He's definitely worth learning about. As far as 'own experience', I bet
there are a few people who have been fortunate enough to work with him,
but anyone doing video art owes a debt to him (under 'video synthesizer'
the Wikipedia lists him as the "father of video art" (I wonder who the
I was able to catch this exhibition, really terrific stuff:
I was greatly saddened to learn of his death. He was a great visionary, with his theoretical work mapping out areas now part of the copy-left/open source debate, and his video pieces still stand out now.
My love for Paek was not unconditional, and not without problems,
& criticisms but all in all he was a unique and special person in many
and also very funny.
If we could sit around with a pitcher of beer i would gladly tell you
all the funny
stories i know and talk about his work, his complex relationship to his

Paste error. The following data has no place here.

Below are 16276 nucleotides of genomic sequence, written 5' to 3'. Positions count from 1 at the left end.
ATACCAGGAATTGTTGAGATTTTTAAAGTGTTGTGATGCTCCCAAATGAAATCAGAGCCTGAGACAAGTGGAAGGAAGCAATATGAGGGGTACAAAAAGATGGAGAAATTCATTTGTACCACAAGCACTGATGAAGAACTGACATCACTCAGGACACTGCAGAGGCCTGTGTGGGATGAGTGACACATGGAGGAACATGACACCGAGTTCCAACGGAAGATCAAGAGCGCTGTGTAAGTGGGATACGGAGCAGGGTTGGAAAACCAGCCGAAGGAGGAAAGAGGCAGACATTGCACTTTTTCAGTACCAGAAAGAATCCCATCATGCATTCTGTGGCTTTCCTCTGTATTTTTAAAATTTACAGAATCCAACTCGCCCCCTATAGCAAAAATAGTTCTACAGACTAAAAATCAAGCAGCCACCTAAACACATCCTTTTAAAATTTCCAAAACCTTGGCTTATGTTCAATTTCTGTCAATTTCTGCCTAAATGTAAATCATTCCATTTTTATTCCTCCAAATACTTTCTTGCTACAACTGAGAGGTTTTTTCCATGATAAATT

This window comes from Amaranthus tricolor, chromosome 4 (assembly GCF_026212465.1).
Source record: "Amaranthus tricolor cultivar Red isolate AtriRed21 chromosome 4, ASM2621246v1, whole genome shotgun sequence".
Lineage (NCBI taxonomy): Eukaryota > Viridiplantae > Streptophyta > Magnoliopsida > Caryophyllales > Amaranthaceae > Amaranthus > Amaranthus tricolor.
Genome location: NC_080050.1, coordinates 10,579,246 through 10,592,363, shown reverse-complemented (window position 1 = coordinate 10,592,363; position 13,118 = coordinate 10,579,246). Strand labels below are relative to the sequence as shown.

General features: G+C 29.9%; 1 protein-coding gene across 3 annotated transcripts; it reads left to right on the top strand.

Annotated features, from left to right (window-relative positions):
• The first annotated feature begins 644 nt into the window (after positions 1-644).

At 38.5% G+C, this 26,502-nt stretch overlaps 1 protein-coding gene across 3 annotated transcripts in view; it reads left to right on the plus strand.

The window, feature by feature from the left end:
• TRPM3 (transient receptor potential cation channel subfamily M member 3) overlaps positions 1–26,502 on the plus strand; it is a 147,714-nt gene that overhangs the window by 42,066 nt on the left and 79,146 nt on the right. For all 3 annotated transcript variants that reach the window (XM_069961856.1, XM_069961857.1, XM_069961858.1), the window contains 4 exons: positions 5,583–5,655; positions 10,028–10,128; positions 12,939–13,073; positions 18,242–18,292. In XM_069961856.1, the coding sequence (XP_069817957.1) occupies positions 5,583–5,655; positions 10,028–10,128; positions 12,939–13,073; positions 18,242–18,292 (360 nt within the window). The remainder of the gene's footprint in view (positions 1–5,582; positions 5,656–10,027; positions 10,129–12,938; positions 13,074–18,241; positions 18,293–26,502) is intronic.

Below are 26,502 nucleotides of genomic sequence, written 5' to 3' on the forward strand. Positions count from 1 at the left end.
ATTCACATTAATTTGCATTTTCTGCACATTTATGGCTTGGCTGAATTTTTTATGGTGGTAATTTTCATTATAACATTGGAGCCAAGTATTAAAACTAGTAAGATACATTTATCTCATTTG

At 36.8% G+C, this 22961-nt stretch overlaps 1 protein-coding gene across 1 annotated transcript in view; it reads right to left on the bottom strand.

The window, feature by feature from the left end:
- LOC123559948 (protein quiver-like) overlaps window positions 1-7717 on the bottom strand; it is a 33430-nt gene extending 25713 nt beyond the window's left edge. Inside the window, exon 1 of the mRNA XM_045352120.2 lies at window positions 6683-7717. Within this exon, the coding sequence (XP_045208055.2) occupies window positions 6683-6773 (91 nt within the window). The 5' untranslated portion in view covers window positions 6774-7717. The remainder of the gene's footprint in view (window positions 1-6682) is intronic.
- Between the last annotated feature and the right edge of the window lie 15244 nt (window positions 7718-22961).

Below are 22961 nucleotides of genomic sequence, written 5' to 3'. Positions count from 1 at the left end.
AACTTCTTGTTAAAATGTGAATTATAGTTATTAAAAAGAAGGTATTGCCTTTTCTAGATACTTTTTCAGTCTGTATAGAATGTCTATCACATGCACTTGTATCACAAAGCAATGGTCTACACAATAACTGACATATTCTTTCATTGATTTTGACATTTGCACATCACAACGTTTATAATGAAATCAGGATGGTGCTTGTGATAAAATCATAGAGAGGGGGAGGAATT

Minjoong art, Morman, Cage, Bueys, etc. And i would love to hear from
But it is too complex a web to weave over e-mail. I would encourage you
though to check the
library and make your own assessments. There are so many good books
that document his work
and many interviews to boot. For the record, his interviews in Korean
are just as bizarre and
incomprehensible as his English. hee hee. ( always remember that Cage
like interview he gave Calvin
Tomkins on PBS, from the top of a ladder).
Anyway, every time i fire up Jitter (which admittedly is really
infrequently as a card carrying mono-media
composer) i think of him.